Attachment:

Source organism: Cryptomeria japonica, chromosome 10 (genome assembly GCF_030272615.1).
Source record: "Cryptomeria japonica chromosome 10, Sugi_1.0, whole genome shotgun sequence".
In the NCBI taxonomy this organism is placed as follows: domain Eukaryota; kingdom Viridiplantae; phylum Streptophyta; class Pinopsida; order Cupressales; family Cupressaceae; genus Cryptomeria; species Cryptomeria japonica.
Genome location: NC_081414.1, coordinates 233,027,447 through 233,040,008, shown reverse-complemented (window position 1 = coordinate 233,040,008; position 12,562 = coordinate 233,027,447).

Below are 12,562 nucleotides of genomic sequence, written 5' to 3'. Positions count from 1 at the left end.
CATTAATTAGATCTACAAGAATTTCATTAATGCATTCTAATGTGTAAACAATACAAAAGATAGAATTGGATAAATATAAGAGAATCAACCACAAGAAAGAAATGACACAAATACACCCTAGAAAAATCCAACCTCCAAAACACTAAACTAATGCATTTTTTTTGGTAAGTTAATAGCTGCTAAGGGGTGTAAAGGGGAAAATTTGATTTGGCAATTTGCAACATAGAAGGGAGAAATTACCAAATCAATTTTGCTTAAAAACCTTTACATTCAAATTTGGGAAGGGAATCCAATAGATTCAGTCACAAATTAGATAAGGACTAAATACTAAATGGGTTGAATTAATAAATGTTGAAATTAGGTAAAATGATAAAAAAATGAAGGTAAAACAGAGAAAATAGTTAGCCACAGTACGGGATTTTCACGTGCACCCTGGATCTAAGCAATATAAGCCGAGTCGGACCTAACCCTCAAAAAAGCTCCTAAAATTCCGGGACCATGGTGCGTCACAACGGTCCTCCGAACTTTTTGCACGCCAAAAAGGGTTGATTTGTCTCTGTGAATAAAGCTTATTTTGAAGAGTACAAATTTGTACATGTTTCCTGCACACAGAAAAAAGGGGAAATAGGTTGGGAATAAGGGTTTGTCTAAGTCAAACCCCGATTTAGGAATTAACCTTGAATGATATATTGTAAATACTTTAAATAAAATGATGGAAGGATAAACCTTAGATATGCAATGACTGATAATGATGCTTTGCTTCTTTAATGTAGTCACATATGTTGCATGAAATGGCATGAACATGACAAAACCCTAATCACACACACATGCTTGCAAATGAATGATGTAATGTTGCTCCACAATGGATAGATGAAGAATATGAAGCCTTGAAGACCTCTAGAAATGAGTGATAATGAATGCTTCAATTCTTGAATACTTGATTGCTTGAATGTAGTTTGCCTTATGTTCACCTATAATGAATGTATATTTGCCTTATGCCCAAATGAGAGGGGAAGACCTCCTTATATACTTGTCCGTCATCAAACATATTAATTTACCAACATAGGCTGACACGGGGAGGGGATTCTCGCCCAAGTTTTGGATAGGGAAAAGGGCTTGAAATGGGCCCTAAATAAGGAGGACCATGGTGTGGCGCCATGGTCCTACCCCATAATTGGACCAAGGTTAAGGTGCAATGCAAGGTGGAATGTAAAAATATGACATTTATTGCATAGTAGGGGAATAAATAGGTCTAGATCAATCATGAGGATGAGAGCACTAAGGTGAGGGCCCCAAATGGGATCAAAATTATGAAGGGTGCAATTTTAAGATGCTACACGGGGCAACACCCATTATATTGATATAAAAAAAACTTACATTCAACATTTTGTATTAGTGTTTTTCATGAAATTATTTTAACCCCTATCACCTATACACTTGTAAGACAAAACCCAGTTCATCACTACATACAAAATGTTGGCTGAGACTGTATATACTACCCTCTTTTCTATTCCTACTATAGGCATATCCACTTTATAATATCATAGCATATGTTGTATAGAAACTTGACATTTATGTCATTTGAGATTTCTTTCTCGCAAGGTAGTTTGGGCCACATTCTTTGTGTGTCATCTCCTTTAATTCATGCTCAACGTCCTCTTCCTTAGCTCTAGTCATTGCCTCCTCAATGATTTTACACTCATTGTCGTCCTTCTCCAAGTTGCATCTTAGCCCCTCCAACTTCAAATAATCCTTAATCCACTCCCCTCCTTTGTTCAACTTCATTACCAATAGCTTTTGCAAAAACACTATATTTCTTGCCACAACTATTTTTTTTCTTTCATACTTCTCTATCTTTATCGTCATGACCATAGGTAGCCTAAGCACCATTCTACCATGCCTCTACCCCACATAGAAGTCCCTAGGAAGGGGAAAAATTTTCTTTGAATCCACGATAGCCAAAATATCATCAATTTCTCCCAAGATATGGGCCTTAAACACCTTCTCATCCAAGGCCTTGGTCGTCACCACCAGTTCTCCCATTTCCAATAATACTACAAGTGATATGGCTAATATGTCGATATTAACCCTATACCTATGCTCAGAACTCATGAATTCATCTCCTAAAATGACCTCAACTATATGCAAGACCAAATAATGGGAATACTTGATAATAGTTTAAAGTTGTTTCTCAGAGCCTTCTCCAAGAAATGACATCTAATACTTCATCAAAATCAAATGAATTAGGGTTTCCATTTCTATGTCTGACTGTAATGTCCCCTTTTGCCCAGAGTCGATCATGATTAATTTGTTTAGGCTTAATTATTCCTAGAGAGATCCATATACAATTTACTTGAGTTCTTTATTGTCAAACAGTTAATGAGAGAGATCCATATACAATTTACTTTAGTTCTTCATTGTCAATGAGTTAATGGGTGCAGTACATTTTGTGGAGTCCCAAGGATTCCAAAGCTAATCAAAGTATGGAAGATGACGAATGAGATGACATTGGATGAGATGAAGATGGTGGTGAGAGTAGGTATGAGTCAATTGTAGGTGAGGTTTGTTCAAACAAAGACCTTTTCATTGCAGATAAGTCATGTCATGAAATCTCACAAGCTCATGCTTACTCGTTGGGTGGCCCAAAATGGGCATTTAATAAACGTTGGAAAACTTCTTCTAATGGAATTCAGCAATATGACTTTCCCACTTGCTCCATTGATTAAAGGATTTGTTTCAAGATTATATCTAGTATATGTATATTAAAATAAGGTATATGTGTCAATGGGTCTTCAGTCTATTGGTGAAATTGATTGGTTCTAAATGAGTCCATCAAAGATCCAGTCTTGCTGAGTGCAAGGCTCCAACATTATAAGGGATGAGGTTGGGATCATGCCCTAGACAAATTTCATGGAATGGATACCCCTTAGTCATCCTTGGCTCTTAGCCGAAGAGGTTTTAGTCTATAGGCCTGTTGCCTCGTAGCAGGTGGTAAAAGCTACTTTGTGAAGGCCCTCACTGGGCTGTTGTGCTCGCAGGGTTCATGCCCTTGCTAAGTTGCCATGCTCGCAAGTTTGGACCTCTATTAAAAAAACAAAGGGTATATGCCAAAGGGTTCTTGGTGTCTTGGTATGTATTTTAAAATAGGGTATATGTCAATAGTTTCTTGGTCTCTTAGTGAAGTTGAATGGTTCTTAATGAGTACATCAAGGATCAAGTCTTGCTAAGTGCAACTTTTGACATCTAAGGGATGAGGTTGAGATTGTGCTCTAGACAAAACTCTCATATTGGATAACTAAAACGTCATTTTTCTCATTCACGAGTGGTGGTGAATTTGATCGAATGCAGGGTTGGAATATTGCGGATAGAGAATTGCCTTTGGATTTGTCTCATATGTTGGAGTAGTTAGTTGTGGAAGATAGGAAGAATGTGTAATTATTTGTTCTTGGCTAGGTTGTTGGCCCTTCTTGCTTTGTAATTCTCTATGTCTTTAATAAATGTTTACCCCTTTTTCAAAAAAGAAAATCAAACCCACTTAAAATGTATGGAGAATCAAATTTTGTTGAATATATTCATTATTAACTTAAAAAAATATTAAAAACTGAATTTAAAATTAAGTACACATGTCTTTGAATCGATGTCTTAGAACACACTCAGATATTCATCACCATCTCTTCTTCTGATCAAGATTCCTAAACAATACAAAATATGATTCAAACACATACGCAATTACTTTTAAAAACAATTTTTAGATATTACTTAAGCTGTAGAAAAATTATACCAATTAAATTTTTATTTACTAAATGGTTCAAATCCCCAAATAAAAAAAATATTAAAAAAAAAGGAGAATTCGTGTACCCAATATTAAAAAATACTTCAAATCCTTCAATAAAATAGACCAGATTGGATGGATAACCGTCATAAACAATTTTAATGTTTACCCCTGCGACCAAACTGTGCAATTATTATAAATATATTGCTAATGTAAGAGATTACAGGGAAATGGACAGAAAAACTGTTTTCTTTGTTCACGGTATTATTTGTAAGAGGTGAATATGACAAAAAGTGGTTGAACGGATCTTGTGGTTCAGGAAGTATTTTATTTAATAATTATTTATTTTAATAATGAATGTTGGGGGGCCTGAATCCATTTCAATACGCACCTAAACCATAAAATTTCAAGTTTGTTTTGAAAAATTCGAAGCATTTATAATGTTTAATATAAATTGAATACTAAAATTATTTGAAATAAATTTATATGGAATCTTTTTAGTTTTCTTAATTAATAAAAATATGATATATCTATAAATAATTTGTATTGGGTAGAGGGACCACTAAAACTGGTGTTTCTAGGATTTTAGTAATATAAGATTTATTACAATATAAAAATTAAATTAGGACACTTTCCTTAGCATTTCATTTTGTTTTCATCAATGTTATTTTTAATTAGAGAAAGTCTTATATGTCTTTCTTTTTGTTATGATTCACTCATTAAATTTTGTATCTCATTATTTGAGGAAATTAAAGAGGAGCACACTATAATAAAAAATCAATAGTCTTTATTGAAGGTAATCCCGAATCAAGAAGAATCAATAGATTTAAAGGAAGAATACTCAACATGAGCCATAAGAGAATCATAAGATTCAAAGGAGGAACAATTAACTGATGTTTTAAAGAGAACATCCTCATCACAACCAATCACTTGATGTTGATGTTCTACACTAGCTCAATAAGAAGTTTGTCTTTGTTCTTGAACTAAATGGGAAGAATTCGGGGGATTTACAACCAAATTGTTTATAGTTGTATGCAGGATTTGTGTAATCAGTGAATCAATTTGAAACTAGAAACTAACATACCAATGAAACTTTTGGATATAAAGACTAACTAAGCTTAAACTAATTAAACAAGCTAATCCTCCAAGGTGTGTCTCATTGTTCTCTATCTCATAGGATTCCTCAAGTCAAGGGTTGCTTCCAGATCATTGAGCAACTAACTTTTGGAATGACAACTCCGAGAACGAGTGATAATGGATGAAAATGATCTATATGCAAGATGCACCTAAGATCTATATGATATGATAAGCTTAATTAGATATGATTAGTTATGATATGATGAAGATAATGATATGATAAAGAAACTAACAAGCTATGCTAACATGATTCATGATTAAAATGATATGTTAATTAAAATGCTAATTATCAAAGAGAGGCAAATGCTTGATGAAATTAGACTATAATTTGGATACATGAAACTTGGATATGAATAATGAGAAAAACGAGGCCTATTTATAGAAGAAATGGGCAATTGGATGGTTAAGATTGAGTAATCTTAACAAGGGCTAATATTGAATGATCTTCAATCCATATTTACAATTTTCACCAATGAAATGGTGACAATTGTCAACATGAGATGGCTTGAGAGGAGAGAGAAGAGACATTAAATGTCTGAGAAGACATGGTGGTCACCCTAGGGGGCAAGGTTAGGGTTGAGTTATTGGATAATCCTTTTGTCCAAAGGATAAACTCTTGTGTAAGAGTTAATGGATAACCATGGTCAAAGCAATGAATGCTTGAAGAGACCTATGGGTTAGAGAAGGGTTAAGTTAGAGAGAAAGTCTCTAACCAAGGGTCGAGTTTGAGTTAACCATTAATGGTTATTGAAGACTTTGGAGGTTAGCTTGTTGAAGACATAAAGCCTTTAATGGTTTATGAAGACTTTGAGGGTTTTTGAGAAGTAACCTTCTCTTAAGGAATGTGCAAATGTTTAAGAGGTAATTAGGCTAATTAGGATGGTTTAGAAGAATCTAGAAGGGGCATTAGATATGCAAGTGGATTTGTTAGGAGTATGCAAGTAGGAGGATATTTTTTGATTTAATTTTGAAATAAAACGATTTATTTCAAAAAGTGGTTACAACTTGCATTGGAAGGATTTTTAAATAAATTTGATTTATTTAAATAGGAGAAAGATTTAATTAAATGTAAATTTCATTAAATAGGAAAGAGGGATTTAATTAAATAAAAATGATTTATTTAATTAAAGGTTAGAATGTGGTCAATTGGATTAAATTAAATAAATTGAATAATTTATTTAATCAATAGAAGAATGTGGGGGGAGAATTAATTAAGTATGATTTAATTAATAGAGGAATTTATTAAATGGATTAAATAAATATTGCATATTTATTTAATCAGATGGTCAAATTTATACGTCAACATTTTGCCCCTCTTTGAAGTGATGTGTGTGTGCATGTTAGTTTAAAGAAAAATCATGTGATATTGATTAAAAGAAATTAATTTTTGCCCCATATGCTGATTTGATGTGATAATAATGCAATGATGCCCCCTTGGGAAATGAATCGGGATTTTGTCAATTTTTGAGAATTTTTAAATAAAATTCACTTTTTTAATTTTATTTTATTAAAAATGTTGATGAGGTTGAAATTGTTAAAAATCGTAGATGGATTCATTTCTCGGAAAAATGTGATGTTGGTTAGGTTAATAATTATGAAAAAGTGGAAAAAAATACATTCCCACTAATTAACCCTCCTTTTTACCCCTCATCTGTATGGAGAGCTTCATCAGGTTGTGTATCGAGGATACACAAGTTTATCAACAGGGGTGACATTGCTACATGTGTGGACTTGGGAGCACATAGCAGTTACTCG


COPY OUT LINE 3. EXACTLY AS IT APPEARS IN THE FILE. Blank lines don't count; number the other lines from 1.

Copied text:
In the NCBI taxonomy this organism is placed as follows: domain Eukaryota; kingdom Viridiplantae; phylum Streptophyta; class Pinopsida; order Cupressales; family Cupressaceae; genus Cryptomeria; species Cryptomeria japonica.